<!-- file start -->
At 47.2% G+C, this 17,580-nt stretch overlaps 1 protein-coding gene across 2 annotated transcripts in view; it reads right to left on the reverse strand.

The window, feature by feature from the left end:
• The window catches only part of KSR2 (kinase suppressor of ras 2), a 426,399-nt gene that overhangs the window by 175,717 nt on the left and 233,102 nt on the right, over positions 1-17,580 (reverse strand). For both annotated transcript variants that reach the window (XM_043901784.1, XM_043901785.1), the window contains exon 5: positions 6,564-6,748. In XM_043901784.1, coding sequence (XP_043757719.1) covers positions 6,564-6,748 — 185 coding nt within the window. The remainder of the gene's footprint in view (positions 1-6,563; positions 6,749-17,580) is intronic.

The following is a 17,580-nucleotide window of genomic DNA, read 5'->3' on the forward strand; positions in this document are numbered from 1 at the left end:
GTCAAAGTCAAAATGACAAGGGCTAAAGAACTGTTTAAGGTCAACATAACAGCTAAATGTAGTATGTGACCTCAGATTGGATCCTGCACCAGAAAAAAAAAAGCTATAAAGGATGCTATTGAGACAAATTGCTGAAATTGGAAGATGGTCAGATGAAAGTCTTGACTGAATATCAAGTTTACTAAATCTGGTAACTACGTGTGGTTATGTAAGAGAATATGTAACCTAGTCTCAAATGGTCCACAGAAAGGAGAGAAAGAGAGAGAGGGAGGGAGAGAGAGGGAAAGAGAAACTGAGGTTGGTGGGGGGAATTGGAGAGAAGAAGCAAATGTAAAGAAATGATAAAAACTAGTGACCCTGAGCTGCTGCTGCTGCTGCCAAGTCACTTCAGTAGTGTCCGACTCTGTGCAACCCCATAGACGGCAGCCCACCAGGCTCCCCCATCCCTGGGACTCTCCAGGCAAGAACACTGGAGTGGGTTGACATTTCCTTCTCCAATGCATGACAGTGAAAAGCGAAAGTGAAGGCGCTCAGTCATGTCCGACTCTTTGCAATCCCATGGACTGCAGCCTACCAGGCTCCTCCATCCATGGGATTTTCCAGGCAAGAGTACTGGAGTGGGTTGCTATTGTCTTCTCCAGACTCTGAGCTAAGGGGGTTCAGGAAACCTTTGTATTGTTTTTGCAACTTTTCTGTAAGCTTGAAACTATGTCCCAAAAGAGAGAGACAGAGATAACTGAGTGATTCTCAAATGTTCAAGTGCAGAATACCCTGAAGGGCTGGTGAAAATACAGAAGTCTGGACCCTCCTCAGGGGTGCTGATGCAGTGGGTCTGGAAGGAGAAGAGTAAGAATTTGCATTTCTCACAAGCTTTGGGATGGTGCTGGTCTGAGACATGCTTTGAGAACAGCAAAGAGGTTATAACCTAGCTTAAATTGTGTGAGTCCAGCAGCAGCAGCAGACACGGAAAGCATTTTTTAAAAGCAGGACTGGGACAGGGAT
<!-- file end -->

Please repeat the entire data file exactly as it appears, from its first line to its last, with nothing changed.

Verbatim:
At 47.2% G+C, this 17,580-nt stretch overlaps 1 protein-coding gene across 2 annotated transcripts in view; it reads right to left on the reverse strand.

The window, feature by feature from the left end:
• The window catches only part of KSR2 (kinase suppressor of ras 2), a 426,399-nt gene that overhangs the window by 175,717 nt on the left and 233,102 nt on the right, over positions 1-17,580 (reverse strand). For both annotated transcript variants that reach the window (XM_043901784.1, XM_043901785.1), the window contains exon 5: positions 6,564-6,748. In XM_043901784.1, coding sequence (XP_043757719.1) covers positions 6,564-6,748 — 185 coding nt within the window. The remainder of the gene's footprint in view (positions 1-6,563; positions 6,749-17,580) is intronic.

The following is a 17,580-nucleotide window of genomic DNA, read 5'->3' on the forward strand; positions in this document are numbered from 1 at the left end:
GTCAAAGTCAAAATGACAAGGGCTAAAGAACTGTTTAAGGTCAACATAACAGCTAAATGTAGTATGTGACCTCAGATTGGATCCTGCACCAGAAAAAAAAAAGCTATAAAGGATGCTATTGAGACAAATTGCTGAAATTGGAAGATGGTCAGATGAAAGTCTTGACTGAATATCAAGTTTACTAAATCTGGTAACTACGTGTGGTTATGTAAGAGAATATGTAACCTAGTCTCAAATGGTCCACAGAAAGGAGAGAAAGAGAGAGAGGGAGGGAGAGAGAGGGAAAGAGAAACTGAGGTTGGTGGGGGGAATTGGAGAGAAGAAGCAAATGTAAAGAAATGATAAAAACTAGTGACCCTGAGCTGCTGCTGCTGCTGCCAAGTCACTTCAGTAGTGTCCGACTCTGTGCAACCCCATAGACGGCAGCCCACCAGGCTCCCCCATCCCTGGGACTCTCCAGGCAAGAACACTGGAGTGGGTTGACATTTCCTTCTCCAATGCATGACAGTGAAAAGCGAAAGTGAAGGCGCTCAGTCATGTCCGACTCTTTGCAATCCCATGGACTGCAGCCTACCAGGCTCCTCCATCCATGGGATTTTCCAGGCAAGAGTACTGGAGTGGGTTGCTATTGTCTTCTCCAGACTCTGAGCTAAGGGGGTTCAGGAAACCTTTGTATTGTTTTTGCAACTTTTCTGTAAGCTTGAAACTATGTCCCAAAAGAGAGAGACAGAGATAACTGAGTGATTCTCAAATGTTCAAGTGCAGAATACCCTGAAGGGCTGGTGAAAATACAGAAGTCTGGACCCTCCTCAGGGGTGCTGATGCAGTGGGTCTGGAAGGAGAAGAGTAAGAATTTGCATTTCTCACAAGCTTTGGGATGGTGCTGGTCTGAGACATGCTTTGAGAACAGCAAAGAGGTTATAACCTAGCTTAAATTGTGTGAGTCCAGCAGCAGCAGCAGACACGGAAAGCATTTTTTAAAAGCAGGACTGGGACAGGGAT